Hobbit Dwellings, Brigands' Lairs, Glacier Mills and Other Fun
My father and I went to Halberstadt and surroundings for a few days to explore a bit more of the eastern Harz mountains and the lands around. Historically, this is the area where the Ottonian and Salian emperors had some of their ancestral lands, and spent a lot of time. Hiking around we came up with more fun than just old churches, though.
A Brigands' Lair - the Daneil Cave in the Huy Mountain
This cave can be found in the Huy mountain, a sandstone ridge now grown with beeches. There is a legend about a robber and a maiden - the usual story about the maiden being forced to work for the evil robbers until she manages to give the guys their just dessert - attached to the cave. The place has been lived in, maybe even by some unsavoury guys, but there are no documents about a veritable brigand gang harrassing the surroundings for years.
The cave houses in Langenstein
Here we got some 19th century Hobbit dwellings. *grin* They can be found in several places in the village of Langenstein. Some of these go back to the 12th century and were successively expanded. The last inhabitant left his cave in 1916. They were actually up to the living standard of the time, cool in summer and warm enough in winter thanks to ovens. The toilets were outside in the (in)famous plank huts.
One of the houses, interior (the kitchen; important in a hobbit hole)
The caves are of varying size; the average is 30 square metres for a family, with a kitchen and larder, a living room, and sleeping quarters. The caves were not poor man's hovels, but respectable housings for the working class. Several of them have been lovingly restored and equipped with old-fashioned furniture.
A very crazy way through sandstone cliffs
This crazy way leads through the red sandstone and musselkalk of the Huy mountain up to the remains of a castle. There are caves here, too, those dating back to the time of the Germanic tribes living here in pre-Roman times. They too, have been used until the 20th century, but they are larger and less comfortable, with no separate rooms. The last people to live there were some refugees from WW2 (until better places could be found for them).
Remains of Castle Langenstein (pretty much all there is)
At the end of the crazy way are some bits of castle wall. Castle Langenstein was built by the bishop of Halberstadt in the 12th century and once was a large and imposing structure covering the entire plateau of the hill. It was destroyed during the thirty Years War and used as quarry afterwards. Today only a section of a wall with the window opening is left. But the view over the land all the way to Halberstadt is nice.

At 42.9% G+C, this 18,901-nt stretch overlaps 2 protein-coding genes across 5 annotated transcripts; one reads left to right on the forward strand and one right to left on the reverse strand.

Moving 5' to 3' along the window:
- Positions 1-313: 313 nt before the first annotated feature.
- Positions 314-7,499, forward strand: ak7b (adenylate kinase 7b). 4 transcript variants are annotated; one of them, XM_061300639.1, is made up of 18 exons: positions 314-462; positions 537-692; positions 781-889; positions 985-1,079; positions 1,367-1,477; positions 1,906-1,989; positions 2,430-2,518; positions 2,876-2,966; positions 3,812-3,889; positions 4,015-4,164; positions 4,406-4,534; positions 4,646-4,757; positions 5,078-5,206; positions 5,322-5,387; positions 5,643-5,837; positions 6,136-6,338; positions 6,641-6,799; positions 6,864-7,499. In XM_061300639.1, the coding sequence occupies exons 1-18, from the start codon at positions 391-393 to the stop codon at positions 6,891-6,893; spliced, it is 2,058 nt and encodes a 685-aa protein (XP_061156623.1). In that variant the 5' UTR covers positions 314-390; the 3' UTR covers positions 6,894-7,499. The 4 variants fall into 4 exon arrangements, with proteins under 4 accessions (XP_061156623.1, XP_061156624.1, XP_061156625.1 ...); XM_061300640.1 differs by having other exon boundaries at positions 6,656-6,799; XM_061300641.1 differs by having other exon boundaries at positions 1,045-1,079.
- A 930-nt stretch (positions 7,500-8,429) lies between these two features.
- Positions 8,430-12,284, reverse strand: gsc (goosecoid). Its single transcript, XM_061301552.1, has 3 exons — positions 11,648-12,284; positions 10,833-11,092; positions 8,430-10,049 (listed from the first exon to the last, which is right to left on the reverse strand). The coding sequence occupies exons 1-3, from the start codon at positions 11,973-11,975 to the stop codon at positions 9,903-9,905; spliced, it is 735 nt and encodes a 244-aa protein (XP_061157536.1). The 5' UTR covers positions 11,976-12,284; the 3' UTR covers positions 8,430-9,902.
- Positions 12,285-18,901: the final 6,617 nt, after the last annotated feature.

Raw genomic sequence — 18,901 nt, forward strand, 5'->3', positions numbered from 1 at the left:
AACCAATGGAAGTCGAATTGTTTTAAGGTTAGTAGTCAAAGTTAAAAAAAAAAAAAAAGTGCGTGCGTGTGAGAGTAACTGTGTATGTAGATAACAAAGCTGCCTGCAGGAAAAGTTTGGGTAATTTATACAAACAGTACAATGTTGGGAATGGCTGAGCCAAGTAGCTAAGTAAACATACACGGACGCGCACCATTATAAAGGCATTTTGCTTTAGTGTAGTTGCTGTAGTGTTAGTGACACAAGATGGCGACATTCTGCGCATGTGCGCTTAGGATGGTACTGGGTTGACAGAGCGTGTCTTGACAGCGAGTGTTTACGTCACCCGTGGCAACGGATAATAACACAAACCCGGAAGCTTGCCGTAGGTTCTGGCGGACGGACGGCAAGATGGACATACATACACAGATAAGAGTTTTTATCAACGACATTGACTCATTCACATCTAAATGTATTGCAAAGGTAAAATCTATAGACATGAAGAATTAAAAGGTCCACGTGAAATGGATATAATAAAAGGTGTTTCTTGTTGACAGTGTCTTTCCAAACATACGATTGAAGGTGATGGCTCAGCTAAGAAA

Outline of a prehistoric longhouse
These are the outlines of a longhouse from the early Bronze Age (2300 - 1800 BC) near Benzingerode. When the new interstate was built, lots of prehistoric finds came up that are now spread to several museums. The area is not so far from the place where the famous Nebra disc has been found - quite a busy place some 4000 years ago. There are several menhirs in the surrounding fields, but no longer accessible. Since people kept stomping over the fields with no regard for the corn, the farmers fenced them in.
A glacier mill in the Huy Mountain
This bit of geological fun can be found in the Huy mountain ridge. Glacier mills are the result of cracks in the ground where glaciers slowly pushed forward. Melting water and small debris would run down those cracks and over time, carve canons, where the small stones washed out kettle shaped holes, the glacier mills. The mills in the Huy date back to the Saalian stage of the Ice Ages (352,000 - 130,000 years ago) and are the only ones to be found in Germany outside the Alps.
A river in the Harz
A typical Harz river, clear and cold, running over boulders.
BTW Don't miss the post below about further photo booty. :-)
Cool Castles, Pretty Towns, and More Churches